Encyclopaedia of Cryptozoology
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Deep-sea spider

One of the five photographs of the deep-sea spider.

Classification Arthropoda
Proposed scientific names
Other names
Sea reported Pacific Ocean
First reported 1989
Prominent investigators • Hjalmar Thiel
• Gerd Schriever

The deep-sea spider was a deep sea cryptid, an arachnid-like invertebrate seen and photographed in February 1989, at a depth of 13,616' in the Pacific Ocean off Peru, by the DISCOL Expedition.[1]

Initially, researchers Hjalmar Thiel and Gerd Schriever tentatively identified the animal as a tailless whip scorpion, which are strictly terrestrial.[2] An alternate explanation was a sea spider (subphylum Pycnogonida), with its ovigers mistaken for an extra pair of legs.[1] In 2004, however, Thiel and Schriever, alongside Angelika Bradnt, Marina Malyutina, and Christian Borowski, reidentified the animal as a species of Paropsurus, an isopod. The photographs, which show the animal attracted to bait, represent the first evidence of possible carnivory in the detritivorous family Munnopsidae.[3]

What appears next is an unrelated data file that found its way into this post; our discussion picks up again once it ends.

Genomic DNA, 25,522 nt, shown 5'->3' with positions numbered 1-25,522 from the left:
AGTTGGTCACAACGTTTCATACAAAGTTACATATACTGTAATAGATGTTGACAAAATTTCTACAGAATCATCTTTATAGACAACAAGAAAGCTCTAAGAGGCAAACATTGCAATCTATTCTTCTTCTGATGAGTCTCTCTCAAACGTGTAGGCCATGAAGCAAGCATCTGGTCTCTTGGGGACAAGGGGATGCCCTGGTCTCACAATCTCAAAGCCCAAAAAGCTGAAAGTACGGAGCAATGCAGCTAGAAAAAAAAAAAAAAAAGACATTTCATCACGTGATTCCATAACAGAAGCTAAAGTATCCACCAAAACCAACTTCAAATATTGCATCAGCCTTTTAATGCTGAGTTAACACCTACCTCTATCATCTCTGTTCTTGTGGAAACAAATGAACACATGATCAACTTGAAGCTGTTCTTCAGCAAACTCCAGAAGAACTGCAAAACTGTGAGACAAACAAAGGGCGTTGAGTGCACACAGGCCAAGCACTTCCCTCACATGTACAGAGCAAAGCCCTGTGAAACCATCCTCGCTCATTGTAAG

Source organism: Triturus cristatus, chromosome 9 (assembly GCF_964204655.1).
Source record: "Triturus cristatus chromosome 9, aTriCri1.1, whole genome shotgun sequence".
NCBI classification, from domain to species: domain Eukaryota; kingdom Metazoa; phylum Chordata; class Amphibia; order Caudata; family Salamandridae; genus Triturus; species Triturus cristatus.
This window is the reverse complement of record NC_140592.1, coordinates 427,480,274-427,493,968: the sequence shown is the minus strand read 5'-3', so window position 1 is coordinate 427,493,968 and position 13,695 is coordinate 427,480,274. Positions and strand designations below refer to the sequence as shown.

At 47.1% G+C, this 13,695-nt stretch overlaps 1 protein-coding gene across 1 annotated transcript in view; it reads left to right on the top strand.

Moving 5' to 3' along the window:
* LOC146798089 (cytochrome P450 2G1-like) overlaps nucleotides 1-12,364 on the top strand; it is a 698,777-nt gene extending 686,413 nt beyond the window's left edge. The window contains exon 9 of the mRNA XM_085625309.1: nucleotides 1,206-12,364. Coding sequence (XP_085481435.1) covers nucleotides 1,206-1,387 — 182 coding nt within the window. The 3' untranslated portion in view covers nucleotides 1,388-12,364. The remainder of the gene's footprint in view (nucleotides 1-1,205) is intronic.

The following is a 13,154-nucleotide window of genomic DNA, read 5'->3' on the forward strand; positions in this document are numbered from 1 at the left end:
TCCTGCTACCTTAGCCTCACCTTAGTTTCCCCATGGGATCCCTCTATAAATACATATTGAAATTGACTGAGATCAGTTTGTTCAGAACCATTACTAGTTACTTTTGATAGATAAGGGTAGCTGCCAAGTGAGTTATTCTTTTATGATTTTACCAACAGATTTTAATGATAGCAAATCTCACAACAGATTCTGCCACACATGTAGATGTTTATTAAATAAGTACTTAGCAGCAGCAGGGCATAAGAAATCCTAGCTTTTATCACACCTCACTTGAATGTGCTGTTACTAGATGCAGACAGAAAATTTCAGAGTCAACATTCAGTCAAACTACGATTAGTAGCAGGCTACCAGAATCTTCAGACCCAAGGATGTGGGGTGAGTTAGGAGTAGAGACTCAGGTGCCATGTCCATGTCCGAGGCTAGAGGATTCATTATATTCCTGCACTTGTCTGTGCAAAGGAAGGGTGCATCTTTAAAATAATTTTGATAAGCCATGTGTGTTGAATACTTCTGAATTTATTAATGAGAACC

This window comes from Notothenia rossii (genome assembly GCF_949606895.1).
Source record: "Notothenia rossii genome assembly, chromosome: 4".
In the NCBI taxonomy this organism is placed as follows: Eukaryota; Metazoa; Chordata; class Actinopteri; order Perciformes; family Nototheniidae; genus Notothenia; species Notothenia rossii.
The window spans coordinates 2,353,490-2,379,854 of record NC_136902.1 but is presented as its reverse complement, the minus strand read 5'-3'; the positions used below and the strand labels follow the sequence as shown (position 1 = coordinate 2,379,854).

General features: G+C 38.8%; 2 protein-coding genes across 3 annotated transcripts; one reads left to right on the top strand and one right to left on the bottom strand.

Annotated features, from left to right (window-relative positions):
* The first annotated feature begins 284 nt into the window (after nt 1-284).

Notes and references

  1. 1.0 1.1 Eberhart, George M. (2002) Mysterious Creatures: A Guide to Cryptozoology, ABC-CLIO, Inc., ISBN 1576072835
  2. Thiel, H. & Schriever, G. "The DISCOL Enigmatic Species: A Deep-Sea Pedipalp?," Senckenbergiana Maritima, Vol. 20 (1989)
  3. Brandt, A. & Malyutina, M. & Borowski, C. & Schriever, G. & Thiel, H. "Munnopsidid Isopod Attracted to Bait in the DISCOL Area, Pacific Ocean," Mitteilungen aus den Hamburgischen Zoologischen Museum und Institut, Vol. 101 (2004)
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